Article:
Friday, July 21, 2006

WELCOME!!!

Akwaaba! Welcome to my blog! This first one is a loooooooong post, but I promise they will be shorter in the future. Hope you stick with it ;)


My first weeks here in Ghana have been a whirlwind of activity, so it has taken quite some time to get my first post online. Thanks for your patience! I will try to update it at least twice a month, maybe weekly if possible. I would LOVE to hear from you, so please feel free to respond to my posts from time to time. I am taking literally hundreds of photos and lots of interesting audio clips, so I will post some here and others at another site (to be determined). Just check the ‘links’ section on the right to find them.

So, what the heck am I doing in Ghana anyway?? For those of you who do not know, I have been volunteering with Engineers Without Borders Canada (EWB) for about three years now, and have decided to take this opportunity to help reduce extreme poverty in the rural Northern Region of Ghana. I am currently working with the Ministry of Food and Agriculture (MoFA) in Tamale, Ghana, where EWB is a partner in building MoFA’s capacity. Our hope is that with some changes in organizational focus, MoFA will better serve the rural poor, and will play a key roll in eliminating extreme poverty in the Northern Region.

There are many challenges to rural life here; extreme poverty grips much of the country, and the long dry season in the North (from October until April) means that little can be grown for food. Most crops are grown from May to August with the hope that there will be enough food to last until the next rainy season. Irrigation is typically not used, and little is known about conserving precious water, nutrients, and soil through modern farming techniques. Many farmers stick to traditional methods of agriculture, which are often not robust enough to provide adequate yields for their families. Furthermore, grain storage is often unsatisfactory and stored grains spoil long before the next season’s crops are ready for consumption. As a result, food is scarce in the North, and people often go hungry.

Few opportunities exist for escaping poverty here. Countless farmers fall ill from malnutrition, malaria, and lack of safe water, leaving them too weak to tend to the crops they have, and further reducing already low yields. Any income they may have from farming is often spent on medication (if it is available). Women manage most of the physical labour in the household and in the fields, all the while tending to children, collecting water, preparing food, and bringing goods to market. They have little opportunity to pick up the slack of a sick family member should they fall ill. Moreover, children often must work on the farms to help the family, and have little opportunity to go to school or diversify their skills in areas other than agriculture. This cycle of poverty consequently persists from generation to generation, making the situation all the more desperate. Overall, food security is a huge challenge in the North, and MoFA’s objective is to work with farmers to increase food security, with the goal of reducing rural poverty.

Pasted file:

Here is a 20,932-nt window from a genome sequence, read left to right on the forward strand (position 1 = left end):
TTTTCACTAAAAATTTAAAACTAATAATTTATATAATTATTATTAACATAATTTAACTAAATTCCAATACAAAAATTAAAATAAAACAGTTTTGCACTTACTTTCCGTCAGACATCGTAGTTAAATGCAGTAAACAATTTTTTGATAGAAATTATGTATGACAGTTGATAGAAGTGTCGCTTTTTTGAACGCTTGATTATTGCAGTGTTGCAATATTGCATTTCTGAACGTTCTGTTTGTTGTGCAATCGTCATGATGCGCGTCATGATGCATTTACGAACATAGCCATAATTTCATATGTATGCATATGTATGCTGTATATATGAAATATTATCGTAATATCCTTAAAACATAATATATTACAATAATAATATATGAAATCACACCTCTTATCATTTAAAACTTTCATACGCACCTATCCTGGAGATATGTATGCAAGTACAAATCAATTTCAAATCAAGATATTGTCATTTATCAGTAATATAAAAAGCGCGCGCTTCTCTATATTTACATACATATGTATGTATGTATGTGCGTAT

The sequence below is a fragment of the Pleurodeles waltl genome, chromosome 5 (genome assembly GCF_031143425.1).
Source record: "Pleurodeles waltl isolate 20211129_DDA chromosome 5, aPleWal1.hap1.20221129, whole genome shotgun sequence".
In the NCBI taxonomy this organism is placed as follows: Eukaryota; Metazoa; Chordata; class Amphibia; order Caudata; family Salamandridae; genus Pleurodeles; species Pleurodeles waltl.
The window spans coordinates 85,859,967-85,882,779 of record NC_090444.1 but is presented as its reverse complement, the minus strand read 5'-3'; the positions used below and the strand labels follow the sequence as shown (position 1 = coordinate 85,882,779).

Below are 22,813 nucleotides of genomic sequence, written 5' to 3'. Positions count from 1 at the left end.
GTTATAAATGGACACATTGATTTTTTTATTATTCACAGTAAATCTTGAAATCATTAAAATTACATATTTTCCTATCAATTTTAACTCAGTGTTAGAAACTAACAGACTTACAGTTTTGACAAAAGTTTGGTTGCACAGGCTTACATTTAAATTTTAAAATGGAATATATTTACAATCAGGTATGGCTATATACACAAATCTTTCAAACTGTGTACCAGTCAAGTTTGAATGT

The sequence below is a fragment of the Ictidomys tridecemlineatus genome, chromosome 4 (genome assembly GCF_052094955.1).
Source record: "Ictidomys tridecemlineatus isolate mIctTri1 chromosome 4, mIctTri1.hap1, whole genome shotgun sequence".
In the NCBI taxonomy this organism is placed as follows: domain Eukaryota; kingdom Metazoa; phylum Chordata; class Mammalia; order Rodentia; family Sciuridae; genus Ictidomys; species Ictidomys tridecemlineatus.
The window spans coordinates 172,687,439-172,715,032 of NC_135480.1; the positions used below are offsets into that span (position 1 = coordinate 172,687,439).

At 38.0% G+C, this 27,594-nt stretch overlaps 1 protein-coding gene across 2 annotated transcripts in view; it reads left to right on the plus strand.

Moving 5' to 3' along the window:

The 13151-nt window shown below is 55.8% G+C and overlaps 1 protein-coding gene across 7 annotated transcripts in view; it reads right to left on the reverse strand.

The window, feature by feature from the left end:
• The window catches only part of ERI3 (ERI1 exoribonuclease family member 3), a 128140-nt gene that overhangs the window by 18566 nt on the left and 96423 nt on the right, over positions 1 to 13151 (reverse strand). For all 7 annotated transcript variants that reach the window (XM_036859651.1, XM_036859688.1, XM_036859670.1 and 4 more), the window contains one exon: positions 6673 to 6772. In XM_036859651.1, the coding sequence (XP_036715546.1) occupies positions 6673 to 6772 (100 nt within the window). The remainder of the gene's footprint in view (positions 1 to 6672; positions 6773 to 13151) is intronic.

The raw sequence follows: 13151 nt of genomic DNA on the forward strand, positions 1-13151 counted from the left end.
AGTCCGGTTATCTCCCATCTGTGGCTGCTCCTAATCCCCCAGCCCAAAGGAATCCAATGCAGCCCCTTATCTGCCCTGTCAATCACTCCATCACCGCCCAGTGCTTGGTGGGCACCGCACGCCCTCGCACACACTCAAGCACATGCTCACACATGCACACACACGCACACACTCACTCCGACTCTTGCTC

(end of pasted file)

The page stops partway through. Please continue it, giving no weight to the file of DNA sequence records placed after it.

So what is EWB’s role at MoFA?? Our objective is to build capacity within MoFA so they will be more able to assess the needs of farmers in the 18 districts of the Northern Region, and will be able to provide farmers with information, training, and support (fertilizer, pesticides, seeds, irrigation) to increase crop yields and to bolster food security. Our project currently consists of one long term volunteer (formerly Robin Farnworth, and now ‘yours truly’ for the next year), along with 12 short term summer ‘Junior Fellows’ who work in 12 of 18 districts in the region. Robin’s work involved assessing some challenges for MoFA in the regional office in Tamale and in several rural districts, where she discovered a need for Agricultural Extension Agents (AEAs) to shift their focus from ‘activities’ (eg. training) as their goal, to ‘results’ as their goal. By shifting their focus to ‘results’, AEAs would not be satisfied by simply carrying out consultations and training, rather they would focus on whether the needs of the farmers have been met through their actions. AEA’s are currently involved in EWB workshops designed to encourage thinking about the ‘impacts’ of their activities. By keying in on the outputs and outcomes of an activity, AEA’s can see if their current methods are actually having a positive impact in reducing rural poverty. Where they are not having the impact they desire, their activities can be changed to better serve those in need.